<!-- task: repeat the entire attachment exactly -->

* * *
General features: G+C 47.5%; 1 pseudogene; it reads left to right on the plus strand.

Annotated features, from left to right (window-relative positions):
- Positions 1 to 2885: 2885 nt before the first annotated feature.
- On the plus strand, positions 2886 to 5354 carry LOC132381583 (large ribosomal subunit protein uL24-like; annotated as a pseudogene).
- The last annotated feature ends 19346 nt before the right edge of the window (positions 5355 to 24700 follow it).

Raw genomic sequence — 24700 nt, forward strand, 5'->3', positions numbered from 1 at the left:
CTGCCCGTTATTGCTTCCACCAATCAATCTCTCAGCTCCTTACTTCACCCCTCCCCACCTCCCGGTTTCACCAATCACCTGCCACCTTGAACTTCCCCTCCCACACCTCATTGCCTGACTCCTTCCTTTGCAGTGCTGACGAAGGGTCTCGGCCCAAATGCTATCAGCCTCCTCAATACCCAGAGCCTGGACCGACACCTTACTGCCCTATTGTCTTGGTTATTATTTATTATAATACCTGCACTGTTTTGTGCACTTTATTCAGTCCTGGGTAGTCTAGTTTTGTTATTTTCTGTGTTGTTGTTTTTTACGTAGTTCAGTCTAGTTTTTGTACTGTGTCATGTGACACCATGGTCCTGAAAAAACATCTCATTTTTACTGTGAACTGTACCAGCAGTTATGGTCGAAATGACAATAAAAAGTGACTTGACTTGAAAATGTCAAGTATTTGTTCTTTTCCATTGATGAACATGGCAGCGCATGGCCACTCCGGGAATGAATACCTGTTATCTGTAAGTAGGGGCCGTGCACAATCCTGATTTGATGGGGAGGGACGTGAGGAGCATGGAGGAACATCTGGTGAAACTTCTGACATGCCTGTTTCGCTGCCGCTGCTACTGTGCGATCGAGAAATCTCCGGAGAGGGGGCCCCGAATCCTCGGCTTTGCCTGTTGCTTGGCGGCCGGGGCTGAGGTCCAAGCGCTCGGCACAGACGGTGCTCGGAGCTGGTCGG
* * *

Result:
General features: G+C 47.5%; 1 pseudogene; it reads left to right on the plus strand.

Annotated features, from left to right (window-relative positions):
- Positions 1 to 2885: 2885 nt before the first annotated feature.
- On the plus strand, positions 2886 to 5354 carry LOC132381583 (large ribosomal subunit protein uL24-like; annotated as a pseudogene).
- The last annotated feature ends 19346 nt before the right edge of the window (positions 5355 to 24700 follow it).

Raw genomic sequence — 24700 nt, forward strand, 5'->3', positions numbered from 1 at the left:
CTGCCCGTTATTGCTTCCACCAATCAATCTCTCAGCTCCTTACTTCACCCCTCCCCACCTCCCGGTTTCACCAATCACCTGCCACCTTGAACTTCCCCTCCCACACCTCATTGCCTGACTCCTTCCTTTGCAGTGCTGACGAAGGGTCTCGGCCCAAATGCTATCAGCCTCCTCAATACCCAGAGCCTGGACCGACACCTTACTGCCCTATTGTCTTGGTTATTATTTATTATAATACCTGCACTGTTTTGTGCACTTTATTCAGTCCTGGGTAGTCTAGTTTTGTTATTTTCTGTGTTGTTGTTTTTTACGTAGTTCAGTCTAGTTTTTGTACTGTGTCATGTGACACCATGGTCCTGAAAAAACATCTCATTTTTACTGTGAACTGTACCAGCAGTTATGGTCGAAATGACAATAAAAAGTGACTTGACTTGAAAATGTCAAGTATTTGTTCTTTTCCATTGATGAACATGGCAGCGCATGGCCACTCCGGGAATGAATACCTGTTATCTGTAAGTAGGGGCCGTGCACAATCCTGATTTGATGGGGAGGGACGTGAGGAGCATGGAGGAACATCTGGTGAAACTTCTGACATGCCTGTTTCGCTGCCGCTGCTACTGTGCGATCGAGAAATCTCCGGAGAGGGGGCCCCGAATCCTCGGCTTTGCCTGTTGCTTGGCGGCCGGGGCTGAGGTCCAAGCGCTCGGCACAGACGGTGCTCGGAGCTGGTCGG